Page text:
Proceedings of the Nutrition Society

A meeting of the Nutrition Society hosted by the Irish Section jointly with the American Society for Nutrition, University College Cork, Republic of Ireland.15–17 June 2011,

70th Anniversary Conference on ‘Vitamins in early development and healthy aging: impact on infectious and chronic disease’

Symposium 4: Vitamins, infectious and chronic disease during adulthood and aging

Old wine in new bottles: vitamin D in the treatment and prevention of tuberculosis

Adrian R. Martineaua1 c1

a1 Queen Mary University of London, Barts and The London School of Medicine and Dentistry, London E1 2AB, UK

Abstract

Tuberculosis (TB) is a major cause of mortality, responsible for 1·68 million deaths worldwide in 2009. The global prevalence of latent Mycobacterium tuberculosis infection is estimated to be 32%, and this carries a 5–20% lifetime risk of reactivation disease. The emergence of drug-resistant organisms necessitates the development of new agents to enhance the response to antimicrobial therapy for active TB. Vitamin D was used to treat TB in the pre-antibiotic era, and its active metabolite, 1,25-dihydoxyvitamin D, has long been known to enhance the immune response to mycobacteria in vitro. Vitamin D deficiency is common in patients with active TB, and several clinical trials have evaluated the role of adjunctive vitamin D supplementation in its treatment. Results of these studies are conflicting, reflecting variation between studies in baseline vitamin D status of participants, dosing regimens and outcome measures. Vitamin D deficiency is also recognised to be highly prevalent among people with latent M. tuberculosis infection in both high- and low-burden settings, and there is a wealth of observational epidemiological evidence linking vitamin D deficiency with increased risk of reactivation disease. Randomised controlled trials of vitamin D supplementation for the prevention of active TB have yet to be performed, however. The conduct of such trials is a research priority, given the safety and low cost of vitamin D supplementation, and the potentially huge public health consequences of positive results.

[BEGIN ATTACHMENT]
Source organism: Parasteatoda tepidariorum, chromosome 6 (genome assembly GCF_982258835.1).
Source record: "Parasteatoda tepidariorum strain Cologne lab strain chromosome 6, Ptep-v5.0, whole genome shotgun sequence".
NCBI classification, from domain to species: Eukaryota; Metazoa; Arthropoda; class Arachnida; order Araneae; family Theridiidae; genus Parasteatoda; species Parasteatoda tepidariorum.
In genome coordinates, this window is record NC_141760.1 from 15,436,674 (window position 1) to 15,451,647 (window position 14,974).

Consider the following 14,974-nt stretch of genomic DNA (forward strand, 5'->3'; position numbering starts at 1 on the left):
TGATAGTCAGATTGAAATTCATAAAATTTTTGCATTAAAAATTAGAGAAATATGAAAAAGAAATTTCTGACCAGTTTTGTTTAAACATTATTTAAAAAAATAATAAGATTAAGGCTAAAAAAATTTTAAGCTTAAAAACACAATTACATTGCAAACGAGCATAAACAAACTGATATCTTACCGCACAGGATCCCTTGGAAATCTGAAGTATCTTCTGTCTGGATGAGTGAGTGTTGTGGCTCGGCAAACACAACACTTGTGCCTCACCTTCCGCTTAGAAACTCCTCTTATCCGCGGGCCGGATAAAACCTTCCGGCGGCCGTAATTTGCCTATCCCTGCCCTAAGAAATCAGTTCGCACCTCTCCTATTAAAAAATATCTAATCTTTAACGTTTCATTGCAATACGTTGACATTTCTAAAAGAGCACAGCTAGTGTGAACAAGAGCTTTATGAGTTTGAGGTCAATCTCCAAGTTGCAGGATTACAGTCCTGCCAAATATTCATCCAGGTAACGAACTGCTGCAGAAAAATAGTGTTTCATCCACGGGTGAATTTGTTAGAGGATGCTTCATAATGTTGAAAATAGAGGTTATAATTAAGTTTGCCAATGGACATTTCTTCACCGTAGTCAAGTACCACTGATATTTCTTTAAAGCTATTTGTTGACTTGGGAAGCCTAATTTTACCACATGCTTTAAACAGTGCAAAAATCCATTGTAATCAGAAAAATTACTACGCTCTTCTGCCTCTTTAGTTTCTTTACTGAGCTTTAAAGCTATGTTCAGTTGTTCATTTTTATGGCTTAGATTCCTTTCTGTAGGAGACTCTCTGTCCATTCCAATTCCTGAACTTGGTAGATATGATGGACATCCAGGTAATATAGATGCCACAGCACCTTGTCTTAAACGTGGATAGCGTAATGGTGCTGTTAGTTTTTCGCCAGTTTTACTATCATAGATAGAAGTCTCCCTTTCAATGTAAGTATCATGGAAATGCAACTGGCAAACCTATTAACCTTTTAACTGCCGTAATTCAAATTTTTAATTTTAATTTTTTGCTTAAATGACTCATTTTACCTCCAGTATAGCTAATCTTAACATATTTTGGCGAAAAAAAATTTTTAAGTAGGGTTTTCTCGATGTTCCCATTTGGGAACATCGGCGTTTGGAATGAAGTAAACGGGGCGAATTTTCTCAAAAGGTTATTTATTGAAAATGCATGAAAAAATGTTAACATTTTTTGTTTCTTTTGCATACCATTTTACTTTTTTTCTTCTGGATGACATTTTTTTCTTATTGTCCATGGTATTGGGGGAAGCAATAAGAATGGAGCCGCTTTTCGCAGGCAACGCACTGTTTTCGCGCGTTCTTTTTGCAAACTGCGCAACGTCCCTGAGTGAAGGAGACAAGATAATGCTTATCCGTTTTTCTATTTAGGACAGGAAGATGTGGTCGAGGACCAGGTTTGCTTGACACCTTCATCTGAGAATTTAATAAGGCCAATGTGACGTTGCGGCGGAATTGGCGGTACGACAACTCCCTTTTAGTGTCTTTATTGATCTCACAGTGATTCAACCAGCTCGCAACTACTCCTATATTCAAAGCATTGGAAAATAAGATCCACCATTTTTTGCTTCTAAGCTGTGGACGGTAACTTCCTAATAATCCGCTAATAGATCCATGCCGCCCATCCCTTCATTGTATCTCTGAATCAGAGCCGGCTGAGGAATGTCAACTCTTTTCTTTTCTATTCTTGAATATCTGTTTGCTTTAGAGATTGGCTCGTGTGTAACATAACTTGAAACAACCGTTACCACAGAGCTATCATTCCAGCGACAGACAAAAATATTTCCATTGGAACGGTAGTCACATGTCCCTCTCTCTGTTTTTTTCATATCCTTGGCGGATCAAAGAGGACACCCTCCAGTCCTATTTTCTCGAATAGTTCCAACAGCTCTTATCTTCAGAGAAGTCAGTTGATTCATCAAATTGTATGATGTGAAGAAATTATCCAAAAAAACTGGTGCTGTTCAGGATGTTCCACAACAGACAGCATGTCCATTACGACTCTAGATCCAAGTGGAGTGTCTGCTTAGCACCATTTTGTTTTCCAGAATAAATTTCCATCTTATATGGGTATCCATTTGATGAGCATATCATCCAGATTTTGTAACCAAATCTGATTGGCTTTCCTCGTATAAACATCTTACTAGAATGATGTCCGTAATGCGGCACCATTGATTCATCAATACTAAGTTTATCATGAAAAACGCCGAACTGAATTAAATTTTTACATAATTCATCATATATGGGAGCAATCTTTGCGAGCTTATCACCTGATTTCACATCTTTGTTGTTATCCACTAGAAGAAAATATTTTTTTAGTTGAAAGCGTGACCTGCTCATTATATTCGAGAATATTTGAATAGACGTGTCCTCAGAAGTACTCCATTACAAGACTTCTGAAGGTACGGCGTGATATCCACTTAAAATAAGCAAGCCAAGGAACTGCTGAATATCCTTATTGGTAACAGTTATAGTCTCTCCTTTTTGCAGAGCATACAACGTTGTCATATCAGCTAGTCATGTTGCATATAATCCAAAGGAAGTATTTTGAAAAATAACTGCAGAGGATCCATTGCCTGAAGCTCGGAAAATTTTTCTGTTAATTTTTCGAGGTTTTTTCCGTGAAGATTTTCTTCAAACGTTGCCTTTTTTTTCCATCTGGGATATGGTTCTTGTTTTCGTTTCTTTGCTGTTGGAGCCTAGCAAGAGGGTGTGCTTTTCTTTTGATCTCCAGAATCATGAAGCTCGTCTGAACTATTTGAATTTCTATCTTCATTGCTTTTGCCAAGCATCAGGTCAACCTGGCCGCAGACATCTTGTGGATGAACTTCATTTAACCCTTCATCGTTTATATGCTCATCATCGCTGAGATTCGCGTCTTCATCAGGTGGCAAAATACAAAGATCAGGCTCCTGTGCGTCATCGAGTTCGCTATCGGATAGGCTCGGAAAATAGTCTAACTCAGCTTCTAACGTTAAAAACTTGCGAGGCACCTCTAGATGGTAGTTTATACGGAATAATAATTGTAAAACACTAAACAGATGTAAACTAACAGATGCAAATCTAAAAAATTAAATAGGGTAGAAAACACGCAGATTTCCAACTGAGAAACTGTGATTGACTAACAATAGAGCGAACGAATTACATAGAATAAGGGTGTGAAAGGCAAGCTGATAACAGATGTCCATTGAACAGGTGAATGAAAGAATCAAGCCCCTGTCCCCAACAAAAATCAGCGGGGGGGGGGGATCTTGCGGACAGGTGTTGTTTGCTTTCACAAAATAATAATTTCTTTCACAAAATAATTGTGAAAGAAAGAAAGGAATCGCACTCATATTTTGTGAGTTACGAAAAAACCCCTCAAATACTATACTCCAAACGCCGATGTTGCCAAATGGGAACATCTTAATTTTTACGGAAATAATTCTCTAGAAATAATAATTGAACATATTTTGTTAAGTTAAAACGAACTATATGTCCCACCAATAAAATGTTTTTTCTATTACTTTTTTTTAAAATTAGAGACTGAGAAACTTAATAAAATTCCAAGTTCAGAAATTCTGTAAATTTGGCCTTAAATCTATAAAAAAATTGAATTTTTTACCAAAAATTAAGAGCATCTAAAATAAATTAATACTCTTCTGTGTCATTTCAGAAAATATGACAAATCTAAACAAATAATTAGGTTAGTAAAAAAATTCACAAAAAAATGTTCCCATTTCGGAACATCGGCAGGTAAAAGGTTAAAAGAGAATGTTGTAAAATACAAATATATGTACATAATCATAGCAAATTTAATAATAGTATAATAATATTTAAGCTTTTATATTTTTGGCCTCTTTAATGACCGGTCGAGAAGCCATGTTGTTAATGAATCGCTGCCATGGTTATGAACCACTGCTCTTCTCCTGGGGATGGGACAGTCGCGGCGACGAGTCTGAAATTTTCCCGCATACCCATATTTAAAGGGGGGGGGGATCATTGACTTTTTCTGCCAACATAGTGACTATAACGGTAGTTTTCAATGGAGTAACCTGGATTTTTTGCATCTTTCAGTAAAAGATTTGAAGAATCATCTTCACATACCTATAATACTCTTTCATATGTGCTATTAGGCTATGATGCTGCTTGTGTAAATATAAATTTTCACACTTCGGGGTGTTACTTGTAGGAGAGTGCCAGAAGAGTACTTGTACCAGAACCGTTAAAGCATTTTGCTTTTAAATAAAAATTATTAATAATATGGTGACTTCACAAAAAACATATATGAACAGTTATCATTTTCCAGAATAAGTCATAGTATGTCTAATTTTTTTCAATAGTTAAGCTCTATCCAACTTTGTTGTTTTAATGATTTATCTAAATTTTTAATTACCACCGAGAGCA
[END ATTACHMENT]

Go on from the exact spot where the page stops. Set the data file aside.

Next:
(Online publication November 29 2011)

Correspondence

c1 Corresponding author: Dr Adrian Martineau, fax +44 207 882 2552, email a.martineau@qmul.ac.uk